Court of Appeal rules painting taxable as plant | AccountingWEB

Court of Appeal rules painting taxable as plant

A dispute over how a famous painting in a stately home should be taxed recently reached the Court of Appeal. 

The court ruled in favour of the taxpayer (The Executors of Lord Howard of Henderskelfe), who had won a case in the upper tribunal. 

The dispute is about whether a painting by Sir Joshua Reynolds is a “wasting asset” and exempt from capital gains tax.

The custodians of a stately home which featured in the BBC television series Brideshead Revisited, have been spared a tax bill on the £9.4m sale of a famous eighteenth century painting after winning the latest case.

HMRC won a case in the the first-tier tribunal, but this...

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Comments
plummy1's picture

Capital Allowances

plummy1 | | Permalink

Does this have any impact on the capital allowances rules regarding the claiming of artwork?

Up until now it has only been applicable for hotels, public houses and restaurants etc. However I am unsure whether defining the item as plant for the purposes of the 1992 TCGA would influence the meaning of the term  for capital allowances purposes. 

Any thoughts?

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GuestXXX | | Permalink

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@secondhand

BKD | | Permalink

You've identified the issue.

The point is that neither party was entitled to capital allowances - the owner because it was used for the purposes of someone else's trade, the trading company because they did not have sufficient interest in the asset. Very briefly, the case revolved around the question of whether an asset that was plant in someone else's trade could also be treated as plant (and therefore a wasting asset) in the hands of the transferor. (HMRC tried to argue that it could only be plant in the hands of the person carrying on the trade.)

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GuestXXX | | Permalink

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Old assets    1 thanks

AndrewTall | | Permalink

Part of the issue in this case is the age of the painting - it pre-dates capital allowances (and for that matter CGT) and is manifestly not a wasting chattel as it is much older than 50 years - but most paintings are deemed not to last >50 yrs so it is deemed a chattel and the rest then follows.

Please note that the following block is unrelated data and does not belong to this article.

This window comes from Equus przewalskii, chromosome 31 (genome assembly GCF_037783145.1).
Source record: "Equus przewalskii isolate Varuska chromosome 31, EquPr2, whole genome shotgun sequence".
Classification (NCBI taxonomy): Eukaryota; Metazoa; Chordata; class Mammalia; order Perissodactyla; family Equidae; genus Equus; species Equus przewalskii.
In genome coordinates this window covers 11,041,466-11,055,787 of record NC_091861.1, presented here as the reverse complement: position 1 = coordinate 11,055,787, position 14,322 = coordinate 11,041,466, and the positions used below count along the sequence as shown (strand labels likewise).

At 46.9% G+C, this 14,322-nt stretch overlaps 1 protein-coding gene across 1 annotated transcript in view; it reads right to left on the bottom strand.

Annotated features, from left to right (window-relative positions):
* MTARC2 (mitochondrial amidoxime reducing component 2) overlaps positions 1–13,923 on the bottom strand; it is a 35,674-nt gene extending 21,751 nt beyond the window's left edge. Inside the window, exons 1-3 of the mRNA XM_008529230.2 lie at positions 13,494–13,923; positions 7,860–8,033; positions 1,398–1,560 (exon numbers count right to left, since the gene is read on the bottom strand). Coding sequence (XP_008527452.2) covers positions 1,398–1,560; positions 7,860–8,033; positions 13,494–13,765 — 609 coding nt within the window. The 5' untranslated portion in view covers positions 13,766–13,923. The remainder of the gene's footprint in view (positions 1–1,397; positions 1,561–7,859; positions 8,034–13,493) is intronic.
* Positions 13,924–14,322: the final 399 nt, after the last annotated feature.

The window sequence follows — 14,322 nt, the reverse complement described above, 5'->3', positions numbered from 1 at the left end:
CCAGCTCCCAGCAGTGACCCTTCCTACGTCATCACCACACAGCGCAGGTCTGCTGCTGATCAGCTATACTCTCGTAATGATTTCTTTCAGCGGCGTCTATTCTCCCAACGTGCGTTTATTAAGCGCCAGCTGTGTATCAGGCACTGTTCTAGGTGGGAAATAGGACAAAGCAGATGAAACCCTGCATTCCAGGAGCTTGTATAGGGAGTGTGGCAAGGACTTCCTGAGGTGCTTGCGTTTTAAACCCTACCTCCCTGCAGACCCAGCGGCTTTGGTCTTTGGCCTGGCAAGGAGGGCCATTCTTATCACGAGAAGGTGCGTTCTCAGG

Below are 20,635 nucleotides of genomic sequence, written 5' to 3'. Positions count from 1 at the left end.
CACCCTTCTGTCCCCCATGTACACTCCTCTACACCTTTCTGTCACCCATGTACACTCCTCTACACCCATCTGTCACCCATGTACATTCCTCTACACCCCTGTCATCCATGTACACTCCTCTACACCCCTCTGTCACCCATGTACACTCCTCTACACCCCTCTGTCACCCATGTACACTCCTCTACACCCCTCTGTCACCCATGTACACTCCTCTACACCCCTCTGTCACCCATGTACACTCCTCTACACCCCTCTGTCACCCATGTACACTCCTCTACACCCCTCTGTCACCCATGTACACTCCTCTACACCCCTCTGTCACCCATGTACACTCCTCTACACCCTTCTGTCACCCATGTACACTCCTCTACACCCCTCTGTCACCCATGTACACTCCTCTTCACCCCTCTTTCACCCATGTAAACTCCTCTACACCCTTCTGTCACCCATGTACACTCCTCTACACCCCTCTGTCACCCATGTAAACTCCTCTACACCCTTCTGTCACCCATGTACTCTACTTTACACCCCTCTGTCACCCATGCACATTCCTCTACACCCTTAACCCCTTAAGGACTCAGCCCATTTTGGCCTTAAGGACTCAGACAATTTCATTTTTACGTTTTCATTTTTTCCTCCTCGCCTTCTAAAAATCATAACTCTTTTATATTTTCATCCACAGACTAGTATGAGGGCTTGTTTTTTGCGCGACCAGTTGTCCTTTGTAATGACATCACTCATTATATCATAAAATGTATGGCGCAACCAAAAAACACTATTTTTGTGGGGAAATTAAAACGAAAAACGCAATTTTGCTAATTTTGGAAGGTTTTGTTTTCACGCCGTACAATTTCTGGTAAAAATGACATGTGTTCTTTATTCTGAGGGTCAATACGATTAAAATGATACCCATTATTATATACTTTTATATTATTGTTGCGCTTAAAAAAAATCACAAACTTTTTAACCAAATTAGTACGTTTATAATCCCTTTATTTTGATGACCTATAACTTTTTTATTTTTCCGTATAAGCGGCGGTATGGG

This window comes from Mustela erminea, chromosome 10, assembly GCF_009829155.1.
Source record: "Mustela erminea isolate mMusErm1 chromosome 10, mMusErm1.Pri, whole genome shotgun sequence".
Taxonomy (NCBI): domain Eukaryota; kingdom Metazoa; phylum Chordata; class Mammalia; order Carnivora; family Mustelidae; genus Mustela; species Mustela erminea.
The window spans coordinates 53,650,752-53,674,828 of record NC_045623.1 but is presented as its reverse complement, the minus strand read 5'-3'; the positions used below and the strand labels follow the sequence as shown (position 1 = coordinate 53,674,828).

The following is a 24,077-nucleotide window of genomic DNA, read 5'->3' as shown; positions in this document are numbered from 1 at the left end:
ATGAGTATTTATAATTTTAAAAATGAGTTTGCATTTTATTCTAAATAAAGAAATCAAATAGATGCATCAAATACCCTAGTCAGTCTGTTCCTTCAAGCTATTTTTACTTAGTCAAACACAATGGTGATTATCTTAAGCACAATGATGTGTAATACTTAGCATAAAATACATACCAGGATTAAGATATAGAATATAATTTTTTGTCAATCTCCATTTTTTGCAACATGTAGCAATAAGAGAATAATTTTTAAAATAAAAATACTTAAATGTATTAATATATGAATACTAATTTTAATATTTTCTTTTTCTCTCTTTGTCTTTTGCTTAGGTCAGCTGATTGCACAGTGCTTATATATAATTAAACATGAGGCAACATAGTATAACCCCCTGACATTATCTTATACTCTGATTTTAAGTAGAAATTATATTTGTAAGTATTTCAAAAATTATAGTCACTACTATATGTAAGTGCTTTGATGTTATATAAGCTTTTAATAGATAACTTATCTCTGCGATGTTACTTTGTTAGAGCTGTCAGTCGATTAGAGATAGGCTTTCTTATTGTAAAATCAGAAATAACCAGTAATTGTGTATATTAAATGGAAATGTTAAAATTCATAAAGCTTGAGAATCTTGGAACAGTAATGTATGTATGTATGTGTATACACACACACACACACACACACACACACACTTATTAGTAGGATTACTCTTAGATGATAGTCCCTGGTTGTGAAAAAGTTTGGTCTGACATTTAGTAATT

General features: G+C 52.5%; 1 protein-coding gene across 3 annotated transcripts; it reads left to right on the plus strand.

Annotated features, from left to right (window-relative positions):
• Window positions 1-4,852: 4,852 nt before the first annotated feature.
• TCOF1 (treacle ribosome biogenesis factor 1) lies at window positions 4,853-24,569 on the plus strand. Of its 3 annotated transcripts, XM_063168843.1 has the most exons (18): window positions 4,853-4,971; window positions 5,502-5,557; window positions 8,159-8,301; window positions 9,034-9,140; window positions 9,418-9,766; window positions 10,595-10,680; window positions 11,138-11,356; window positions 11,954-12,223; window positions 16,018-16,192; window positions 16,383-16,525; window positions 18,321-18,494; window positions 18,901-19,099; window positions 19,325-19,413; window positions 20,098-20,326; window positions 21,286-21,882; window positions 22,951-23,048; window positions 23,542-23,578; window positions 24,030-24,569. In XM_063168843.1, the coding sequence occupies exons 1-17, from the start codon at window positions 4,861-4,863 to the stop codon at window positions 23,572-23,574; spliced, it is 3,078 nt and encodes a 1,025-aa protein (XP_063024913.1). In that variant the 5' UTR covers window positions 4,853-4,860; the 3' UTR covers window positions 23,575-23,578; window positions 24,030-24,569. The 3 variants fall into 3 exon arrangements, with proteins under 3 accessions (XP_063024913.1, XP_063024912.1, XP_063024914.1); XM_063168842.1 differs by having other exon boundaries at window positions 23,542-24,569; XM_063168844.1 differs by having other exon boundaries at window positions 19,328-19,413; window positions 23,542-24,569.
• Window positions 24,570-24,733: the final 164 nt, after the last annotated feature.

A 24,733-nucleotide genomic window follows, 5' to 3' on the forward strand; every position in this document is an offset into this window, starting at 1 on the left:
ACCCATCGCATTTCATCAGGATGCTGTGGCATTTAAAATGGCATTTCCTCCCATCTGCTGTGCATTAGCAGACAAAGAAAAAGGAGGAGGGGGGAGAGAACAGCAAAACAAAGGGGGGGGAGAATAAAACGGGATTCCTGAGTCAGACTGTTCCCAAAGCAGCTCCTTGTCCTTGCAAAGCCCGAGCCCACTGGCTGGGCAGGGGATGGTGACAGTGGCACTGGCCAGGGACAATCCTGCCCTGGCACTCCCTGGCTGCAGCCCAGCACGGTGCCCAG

On CAs and artwork, HMRC takes the hard line that only people providing ambience can claim for assets that create the ambience and ignores the various studies on workplace efficiency, white collar crime, etc that under-pin the provision of artwork in other business premises.  I've always felt it bizarre that you can claim for the costs of renting art as a W&E cost of the trade, but not get CAs on the cost of buying art.

That said there is a clear policy point in trying to stop CA creep extending the boundaries of what can be claimed so I don't expect any changes to occur voluntarily.

plummy1's picture

Has it ever been challenged?

plummy1 | | Permalink

On CAs and artwork, HMRC takes the hard line that only people providing ambience can claim for assets that create the ambience and ignores the various studies on workplace efficiency, white collar crime, etc that under-pin the provision of artwork in other business premises.  I've always felt it bizarre that you can claim for the costs of renting art as a W&E cost of the trade, but not get CAs on the cost of buying art.

Andrew,

I am aware of the legal cases which resulted in artwork being allowed in those premises where it adds to the ambience but I wondered whether it has ever been legally challenged in other types of premises? I suspect HMRC will always take a hard line where they know there is no legal precedent to support the taxpayer.

John

The distinction in the CH case ...

BKD | | Permalink

... is that the artwork was doing much more than creating or enhancing the ambience of the surroundings - it was of such historical value that it was (claimed to be) actively drawing visitors to the House. Plus the fact that the display of works of art and other items is an intrinsic part of the trade being carried on.

What will be interesting to see is whether entities running their own stately home etc businesses now claim CAs.

not forward looking

geoffwolf | | Permalink

surely the reason for not claiming capital allowances on that particular painting is that on cessation the picture is unlikely to be valued at less than the value when it came into business use. It seems to me that HMRC have used the wrong argument here.

Not seen a case on it - yet    1 thanks

AndrewTall | | Permalink

plummy1 wrote:
Andrew,

I am aware of the legal cases which resulted in artwork being allowed in those premises where it adds to the ambience but I wondered whether it has ever been legally challenged in other types of premises? I suspect HMRC will always take a hard line where they know there is no legal precedent to support the taxpayer.

John

I'm aware of arguments between inspectors and taxpayers (with mixed outcomes) over such plant outside of the ambience cases but not of any court cases on the point.  That said if HMRC do move towards accepting art designed to motivate staff / discourage fraud / inspire creativity / etc as business assets then the interesting issue of whether art is excessive for that purpose and so has as its purpose the provision of a staff benefit may arise.